It’s ironic that openworld games, whose selling point is freedom and emergent gameplay, have become the most formulaic and predicable in the last few years.
Worst Offender – Ubisoft: I don’t think I even need to buy any of their games in 2015, I’ve basically played them all already.
Okay, maybe it’s just me but I’ve had a next gen console for about two months and I’m really having trouble...seeing things, or rather, seeing everything, all at once, all the time, flashing, brightly, in my eyes, my eyes you guys, my eyes hurt so much. It’s a symptom of every new console generation, everybody wants to show off their shiny new graphics, but this generation is especially obsessed with lighting effects.
Bright explosions, flashy effects, bloom lighting, all have been turned up to eleven, even a muted game like Abe’s Oddysee had remade into a blinding lazer show. Hell, Dying Light’s main selling point seems based around recreating the “Ah, crap, the sun’s in my eyes!” experience.
Worst Offender – InFamous Second Son: I’m going to find whoever came up the Neon powers and follow them around with a laser pen for a week. Aside from burning Delsin’s silhouette into the back of your eyelids, they start to impede the gameplay flow, Neon (and the other power I won’t spoil) are so visually loud and dazzling that it becomes difficult to tell if you’re even hitting your targets anymore, especially during night sections.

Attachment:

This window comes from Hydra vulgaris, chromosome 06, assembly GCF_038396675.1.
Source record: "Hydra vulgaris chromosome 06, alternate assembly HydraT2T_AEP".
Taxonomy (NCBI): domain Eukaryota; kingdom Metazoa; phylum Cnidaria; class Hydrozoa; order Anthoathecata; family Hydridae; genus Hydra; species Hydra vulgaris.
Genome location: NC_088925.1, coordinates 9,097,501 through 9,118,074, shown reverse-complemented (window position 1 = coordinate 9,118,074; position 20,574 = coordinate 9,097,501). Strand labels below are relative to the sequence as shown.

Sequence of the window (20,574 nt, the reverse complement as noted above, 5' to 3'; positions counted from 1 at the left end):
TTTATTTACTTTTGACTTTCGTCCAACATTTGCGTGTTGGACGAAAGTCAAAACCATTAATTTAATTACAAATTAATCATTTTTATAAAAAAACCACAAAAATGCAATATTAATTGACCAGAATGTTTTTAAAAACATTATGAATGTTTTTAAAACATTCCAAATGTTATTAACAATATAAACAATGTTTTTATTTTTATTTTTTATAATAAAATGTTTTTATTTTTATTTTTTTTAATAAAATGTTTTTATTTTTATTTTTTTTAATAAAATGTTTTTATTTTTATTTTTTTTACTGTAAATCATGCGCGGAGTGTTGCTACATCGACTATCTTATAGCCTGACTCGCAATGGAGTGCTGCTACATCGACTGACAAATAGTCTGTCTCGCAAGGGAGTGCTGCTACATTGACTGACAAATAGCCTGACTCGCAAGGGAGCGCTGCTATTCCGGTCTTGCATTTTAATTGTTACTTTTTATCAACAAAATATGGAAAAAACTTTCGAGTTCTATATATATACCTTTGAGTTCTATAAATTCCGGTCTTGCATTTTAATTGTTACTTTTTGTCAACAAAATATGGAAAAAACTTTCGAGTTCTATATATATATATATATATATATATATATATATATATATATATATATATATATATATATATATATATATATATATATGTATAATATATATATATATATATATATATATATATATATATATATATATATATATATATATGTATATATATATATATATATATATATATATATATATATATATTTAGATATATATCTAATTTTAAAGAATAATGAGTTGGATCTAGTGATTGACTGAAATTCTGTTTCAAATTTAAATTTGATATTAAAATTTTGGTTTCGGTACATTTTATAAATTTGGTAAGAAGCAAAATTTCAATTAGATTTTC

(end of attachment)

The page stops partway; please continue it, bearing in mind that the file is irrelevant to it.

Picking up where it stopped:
Oh my God this is so boring stop doing it! It’s literally just standing in place and waiting for a button prompt, unless it’s one of those advanced fishing minigames which somehow become extremely stressful by introducing reeling mechanics and line breaks.
Worst offender – Japan: I suppose an island nation would enjoy their fishing, but it is beyond me why every Japanese game with even a semblance of freedom or openness insists on including a fishing minigame. God help you if it’s the kind that requires you catch a certain type of fish that can only be found in a certain part of the map which requires a certain type of bait that is only sold by a certain merchant if you want to unlock the True Ending.